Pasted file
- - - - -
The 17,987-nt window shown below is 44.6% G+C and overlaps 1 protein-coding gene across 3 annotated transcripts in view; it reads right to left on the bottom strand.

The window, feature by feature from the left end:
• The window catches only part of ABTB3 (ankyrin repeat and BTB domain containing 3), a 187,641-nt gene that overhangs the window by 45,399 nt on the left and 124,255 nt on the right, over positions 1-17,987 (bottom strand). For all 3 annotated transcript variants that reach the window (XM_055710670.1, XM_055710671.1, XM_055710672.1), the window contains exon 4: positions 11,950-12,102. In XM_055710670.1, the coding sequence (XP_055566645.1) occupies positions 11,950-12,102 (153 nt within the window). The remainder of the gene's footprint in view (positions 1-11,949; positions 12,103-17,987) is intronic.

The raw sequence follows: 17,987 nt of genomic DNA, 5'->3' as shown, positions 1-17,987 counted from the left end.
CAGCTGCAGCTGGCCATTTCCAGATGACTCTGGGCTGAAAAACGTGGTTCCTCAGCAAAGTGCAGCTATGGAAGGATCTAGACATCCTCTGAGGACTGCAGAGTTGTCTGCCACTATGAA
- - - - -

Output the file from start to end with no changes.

The 17,987-nt window shown below is 44.6% G+C and overlaps 1 protein-coding gene across 3 annotated transcripts in view; it reads right to left on the bottom strand.

The window, feature by feature from the left end:
• The window catches only part of ABTB3 (ankyrin repeat and BTB domain containing 3), a 187,641-nt gene that overhangs the window by 45,399 nt on the left and 124,255 nt on the right, over positions 1-17,987 (bottom strand). For all 3 annotated transcript variants that reach the window (XM_055710670.1, XM_055710671.1, XM_055710672.1), the window contains exon 4: positions 11,950-12,102. In XM_055710670.1, the coding sequence (XP_055566645.1) occupies positions 11,950-12,102 (153 nt within the window). The remainder of the gene's footprint in view (positions 1-11,949; positions 12,103-17,987) is intronic.

The raw sequence follows: 17,987 nt of genomic DNA, 5'->3' as shown, positions 1-17,987 counted from the left end.
CAGCTGCAGCTGGCCATTTCCAGATGACTCTGGGCTGAAAAACGTGGTTCCTCAGCAAAGTGCAGCTATGGAAGGATCTAGACATCCTCTGAGGACTGCAGAGTTGTCTGCCACTATGAA